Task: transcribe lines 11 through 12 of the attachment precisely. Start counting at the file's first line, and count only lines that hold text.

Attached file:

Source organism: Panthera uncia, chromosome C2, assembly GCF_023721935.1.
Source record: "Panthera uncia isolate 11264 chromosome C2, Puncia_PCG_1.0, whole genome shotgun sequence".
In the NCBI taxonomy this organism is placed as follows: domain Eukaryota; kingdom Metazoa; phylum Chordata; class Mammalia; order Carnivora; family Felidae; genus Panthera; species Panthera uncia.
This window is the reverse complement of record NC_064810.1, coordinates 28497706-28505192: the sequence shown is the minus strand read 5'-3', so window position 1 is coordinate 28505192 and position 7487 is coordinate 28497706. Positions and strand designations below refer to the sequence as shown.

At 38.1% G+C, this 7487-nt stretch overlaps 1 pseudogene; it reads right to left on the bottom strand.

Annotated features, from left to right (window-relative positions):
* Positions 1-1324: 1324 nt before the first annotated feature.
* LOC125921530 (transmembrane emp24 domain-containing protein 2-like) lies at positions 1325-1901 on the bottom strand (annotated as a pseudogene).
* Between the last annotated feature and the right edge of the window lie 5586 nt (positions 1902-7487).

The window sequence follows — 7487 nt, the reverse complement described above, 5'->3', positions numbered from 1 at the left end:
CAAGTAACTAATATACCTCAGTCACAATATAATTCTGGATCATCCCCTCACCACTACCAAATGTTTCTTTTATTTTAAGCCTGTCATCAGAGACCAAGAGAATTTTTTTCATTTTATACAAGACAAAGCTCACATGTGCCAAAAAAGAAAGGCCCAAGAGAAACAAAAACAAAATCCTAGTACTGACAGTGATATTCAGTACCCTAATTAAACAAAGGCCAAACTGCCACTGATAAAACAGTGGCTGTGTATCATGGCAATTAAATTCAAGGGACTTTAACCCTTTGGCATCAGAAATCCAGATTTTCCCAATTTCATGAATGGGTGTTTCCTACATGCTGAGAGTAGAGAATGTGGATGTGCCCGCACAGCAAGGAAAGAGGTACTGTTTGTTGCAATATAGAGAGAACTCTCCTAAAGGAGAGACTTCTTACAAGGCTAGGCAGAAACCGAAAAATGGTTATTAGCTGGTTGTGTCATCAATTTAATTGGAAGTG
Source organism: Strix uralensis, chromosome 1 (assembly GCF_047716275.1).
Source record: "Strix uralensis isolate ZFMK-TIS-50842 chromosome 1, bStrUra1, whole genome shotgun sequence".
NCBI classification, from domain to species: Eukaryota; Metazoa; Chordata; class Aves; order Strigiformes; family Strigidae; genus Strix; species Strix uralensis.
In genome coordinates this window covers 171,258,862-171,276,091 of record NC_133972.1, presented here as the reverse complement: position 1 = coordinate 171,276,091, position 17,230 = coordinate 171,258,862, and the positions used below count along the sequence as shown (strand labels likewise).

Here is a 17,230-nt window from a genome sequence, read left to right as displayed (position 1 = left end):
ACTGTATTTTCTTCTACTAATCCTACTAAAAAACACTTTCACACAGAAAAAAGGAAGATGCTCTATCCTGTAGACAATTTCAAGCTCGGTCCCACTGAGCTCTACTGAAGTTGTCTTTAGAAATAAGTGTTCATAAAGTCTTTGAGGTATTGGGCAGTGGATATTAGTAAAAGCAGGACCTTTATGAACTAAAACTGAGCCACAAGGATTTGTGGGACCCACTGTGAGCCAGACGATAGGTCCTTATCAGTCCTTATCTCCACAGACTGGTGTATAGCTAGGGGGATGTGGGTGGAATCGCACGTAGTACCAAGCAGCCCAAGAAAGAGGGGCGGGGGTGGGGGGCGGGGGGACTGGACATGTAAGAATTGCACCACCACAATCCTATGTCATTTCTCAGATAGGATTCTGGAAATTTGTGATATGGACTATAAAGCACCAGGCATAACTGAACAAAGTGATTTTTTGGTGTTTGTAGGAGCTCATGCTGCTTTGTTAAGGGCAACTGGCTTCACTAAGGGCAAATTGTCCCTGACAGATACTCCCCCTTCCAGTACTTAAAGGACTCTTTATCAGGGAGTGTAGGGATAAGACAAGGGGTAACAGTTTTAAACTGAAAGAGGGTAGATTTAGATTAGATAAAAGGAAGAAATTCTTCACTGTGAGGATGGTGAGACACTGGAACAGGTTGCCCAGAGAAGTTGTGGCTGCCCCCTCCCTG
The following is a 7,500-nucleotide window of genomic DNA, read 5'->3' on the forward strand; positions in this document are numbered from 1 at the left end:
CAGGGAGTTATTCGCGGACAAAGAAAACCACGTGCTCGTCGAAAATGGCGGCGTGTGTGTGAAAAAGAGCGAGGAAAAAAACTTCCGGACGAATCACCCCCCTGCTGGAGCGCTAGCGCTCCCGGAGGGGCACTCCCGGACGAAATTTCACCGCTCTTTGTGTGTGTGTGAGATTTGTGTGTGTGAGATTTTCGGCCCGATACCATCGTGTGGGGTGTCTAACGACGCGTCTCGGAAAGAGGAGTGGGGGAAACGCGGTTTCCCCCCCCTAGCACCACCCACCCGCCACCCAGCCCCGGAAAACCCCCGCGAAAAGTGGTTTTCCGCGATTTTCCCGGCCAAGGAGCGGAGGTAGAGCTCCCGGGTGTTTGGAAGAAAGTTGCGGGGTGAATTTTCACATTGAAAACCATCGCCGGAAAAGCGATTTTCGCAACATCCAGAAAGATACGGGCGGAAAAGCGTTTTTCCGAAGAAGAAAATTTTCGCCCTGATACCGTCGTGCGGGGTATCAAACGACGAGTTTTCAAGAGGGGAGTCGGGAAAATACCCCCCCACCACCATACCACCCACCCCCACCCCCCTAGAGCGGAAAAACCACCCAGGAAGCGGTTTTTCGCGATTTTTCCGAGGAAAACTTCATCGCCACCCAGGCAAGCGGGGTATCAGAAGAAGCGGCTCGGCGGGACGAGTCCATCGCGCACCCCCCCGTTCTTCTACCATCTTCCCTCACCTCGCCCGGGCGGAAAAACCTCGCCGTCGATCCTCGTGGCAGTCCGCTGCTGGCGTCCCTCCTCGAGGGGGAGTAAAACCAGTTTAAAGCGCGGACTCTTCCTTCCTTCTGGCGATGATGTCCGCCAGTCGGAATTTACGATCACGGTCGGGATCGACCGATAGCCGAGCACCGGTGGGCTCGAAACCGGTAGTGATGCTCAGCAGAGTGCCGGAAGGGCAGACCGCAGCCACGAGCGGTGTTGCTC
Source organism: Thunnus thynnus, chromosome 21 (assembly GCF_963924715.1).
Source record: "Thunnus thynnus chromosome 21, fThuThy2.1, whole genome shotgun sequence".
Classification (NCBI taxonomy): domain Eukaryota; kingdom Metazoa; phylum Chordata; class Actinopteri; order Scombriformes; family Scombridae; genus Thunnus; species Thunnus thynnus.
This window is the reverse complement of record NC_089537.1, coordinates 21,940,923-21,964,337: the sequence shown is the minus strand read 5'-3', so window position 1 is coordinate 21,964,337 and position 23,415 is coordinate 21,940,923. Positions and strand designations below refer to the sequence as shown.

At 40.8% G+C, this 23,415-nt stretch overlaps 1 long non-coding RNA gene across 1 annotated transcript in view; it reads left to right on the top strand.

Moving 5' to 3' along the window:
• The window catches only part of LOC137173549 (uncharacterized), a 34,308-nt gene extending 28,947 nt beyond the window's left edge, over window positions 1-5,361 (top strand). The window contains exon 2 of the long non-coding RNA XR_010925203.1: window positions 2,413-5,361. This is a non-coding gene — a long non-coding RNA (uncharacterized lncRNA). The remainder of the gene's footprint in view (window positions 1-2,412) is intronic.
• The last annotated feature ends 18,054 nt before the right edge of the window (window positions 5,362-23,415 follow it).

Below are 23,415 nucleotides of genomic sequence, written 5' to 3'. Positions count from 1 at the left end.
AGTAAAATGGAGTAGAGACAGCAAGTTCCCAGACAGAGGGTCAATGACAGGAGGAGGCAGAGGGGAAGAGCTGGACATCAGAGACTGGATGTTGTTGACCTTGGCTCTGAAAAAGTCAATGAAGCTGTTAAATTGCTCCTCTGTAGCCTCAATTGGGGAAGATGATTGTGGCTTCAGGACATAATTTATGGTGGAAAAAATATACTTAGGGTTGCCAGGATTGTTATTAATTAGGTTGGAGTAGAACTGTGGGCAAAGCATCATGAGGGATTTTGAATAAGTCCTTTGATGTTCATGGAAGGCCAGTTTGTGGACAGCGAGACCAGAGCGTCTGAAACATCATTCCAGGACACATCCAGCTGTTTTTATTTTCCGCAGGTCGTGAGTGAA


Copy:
CAAGTAACTAATATACCTCAGTCACAATATAATTCTGGATCATCCCCTCACCACTACCAAATGTTTCTTTTATTTTAAGCCTGTCATCAGAGACCAAGAGAATTTTTTTCATTTTATACAAGACAAAGCTCACATGTGCCAAAAAAGAAAGGCCCAAGAGAAACAAAAACAAAATCCTAGTACTGACAGTGATATTCAGTACCCTAATTAAACAAAGGCCAAACTGCCACTGATAAAACAGTGGCTGTGTATCATGGCAATTAAATTCAAGGGACTTTAACCCTTTGGCATCAGAAATCCAGATTTTCCCAATTTCATGAATGGGTGTTTCCTACATGCTGAGAGTAGAGAATGTGGATGTGCCCGCACAGCAAGGAAAGAGGTACTGTTTGTTGCAATATAGAGAGAACTCTCCTAAAGGAGAGACTTCTTACAAGGCTAGGCAGAAACCGAAAAATGGTTATTAGCTGGTTGTGTCATCAATTTAATTGGAAGTG
Source organism: Strix uralensis, chromosome 1 (assembly GCF_047716275.1).